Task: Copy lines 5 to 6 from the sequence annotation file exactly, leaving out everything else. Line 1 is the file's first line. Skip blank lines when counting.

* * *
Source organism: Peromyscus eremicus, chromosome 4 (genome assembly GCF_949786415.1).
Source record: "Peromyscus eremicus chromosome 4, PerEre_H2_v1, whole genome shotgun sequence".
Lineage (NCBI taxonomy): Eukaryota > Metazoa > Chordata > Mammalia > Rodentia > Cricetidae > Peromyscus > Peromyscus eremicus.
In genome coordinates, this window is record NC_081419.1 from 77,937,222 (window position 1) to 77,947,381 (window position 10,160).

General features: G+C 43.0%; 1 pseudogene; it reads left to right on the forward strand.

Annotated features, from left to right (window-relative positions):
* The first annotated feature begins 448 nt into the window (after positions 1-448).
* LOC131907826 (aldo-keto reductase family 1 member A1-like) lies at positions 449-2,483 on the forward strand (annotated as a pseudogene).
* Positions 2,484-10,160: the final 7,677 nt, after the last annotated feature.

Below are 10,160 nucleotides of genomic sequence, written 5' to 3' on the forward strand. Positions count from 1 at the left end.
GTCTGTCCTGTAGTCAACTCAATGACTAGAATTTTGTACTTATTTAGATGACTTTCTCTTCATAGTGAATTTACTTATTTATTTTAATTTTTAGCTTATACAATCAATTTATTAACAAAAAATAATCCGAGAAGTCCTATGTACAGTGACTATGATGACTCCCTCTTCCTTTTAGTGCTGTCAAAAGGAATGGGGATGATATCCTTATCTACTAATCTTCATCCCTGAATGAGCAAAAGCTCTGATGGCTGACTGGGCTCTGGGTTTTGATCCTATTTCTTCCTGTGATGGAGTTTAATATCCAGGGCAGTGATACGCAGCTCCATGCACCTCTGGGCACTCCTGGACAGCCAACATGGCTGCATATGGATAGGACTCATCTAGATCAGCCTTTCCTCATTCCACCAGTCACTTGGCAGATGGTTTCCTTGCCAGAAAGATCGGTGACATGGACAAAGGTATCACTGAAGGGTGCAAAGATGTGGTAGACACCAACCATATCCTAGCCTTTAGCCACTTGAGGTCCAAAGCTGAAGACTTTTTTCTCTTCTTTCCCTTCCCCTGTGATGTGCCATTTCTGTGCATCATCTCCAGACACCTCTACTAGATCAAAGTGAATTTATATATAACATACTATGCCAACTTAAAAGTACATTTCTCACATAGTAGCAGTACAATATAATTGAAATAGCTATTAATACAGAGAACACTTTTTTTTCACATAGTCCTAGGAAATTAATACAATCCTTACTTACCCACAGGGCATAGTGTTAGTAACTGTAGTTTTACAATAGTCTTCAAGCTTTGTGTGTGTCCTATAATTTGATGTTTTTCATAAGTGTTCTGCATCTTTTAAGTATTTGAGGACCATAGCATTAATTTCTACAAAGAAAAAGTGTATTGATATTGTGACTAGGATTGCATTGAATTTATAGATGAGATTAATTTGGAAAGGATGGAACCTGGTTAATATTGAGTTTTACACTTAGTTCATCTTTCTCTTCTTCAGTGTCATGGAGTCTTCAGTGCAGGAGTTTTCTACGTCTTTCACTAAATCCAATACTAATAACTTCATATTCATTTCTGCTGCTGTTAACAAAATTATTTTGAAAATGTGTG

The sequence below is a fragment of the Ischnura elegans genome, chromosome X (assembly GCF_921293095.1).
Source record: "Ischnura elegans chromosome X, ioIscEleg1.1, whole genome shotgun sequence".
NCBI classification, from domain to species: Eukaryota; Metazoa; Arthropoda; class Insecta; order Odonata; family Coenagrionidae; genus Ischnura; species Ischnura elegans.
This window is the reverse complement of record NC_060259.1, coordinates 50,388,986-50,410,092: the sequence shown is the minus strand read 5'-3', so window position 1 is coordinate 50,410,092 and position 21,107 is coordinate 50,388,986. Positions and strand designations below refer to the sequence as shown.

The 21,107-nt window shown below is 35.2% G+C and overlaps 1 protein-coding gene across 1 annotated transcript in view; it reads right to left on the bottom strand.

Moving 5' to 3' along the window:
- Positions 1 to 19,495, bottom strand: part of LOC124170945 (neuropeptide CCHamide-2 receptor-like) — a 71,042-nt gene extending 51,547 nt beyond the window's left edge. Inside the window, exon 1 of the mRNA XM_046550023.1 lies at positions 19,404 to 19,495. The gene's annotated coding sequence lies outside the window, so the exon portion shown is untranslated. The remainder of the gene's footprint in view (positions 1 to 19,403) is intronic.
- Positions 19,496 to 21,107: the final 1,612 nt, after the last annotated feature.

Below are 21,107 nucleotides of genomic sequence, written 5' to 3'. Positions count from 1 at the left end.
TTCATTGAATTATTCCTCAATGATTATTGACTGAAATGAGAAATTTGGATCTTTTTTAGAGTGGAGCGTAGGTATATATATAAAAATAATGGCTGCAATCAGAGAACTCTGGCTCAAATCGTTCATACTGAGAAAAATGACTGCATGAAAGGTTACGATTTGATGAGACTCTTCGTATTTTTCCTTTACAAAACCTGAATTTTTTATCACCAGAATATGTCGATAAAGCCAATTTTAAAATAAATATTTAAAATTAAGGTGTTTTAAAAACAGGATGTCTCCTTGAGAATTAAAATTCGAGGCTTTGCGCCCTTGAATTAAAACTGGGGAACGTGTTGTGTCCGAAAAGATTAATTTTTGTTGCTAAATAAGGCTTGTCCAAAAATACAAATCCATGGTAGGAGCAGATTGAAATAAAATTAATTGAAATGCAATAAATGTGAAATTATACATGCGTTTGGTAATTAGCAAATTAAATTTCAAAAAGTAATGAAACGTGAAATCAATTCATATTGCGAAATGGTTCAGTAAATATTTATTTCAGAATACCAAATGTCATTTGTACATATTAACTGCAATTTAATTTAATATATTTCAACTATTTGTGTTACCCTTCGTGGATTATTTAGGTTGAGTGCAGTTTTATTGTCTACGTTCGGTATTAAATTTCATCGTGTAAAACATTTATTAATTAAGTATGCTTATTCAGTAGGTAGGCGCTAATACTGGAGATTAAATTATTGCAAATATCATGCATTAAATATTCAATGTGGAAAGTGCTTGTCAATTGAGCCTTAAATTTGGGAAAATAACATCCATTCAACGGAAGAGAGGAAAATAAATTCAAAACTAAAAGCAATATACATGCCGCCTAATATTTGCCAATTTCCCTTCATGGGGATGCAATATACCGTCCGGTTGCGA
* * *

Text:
General features: G+C 43.0%; 1 pseudogene; it reads left to right on the forward strand.

Annotated features, from left to right (window-relative positions):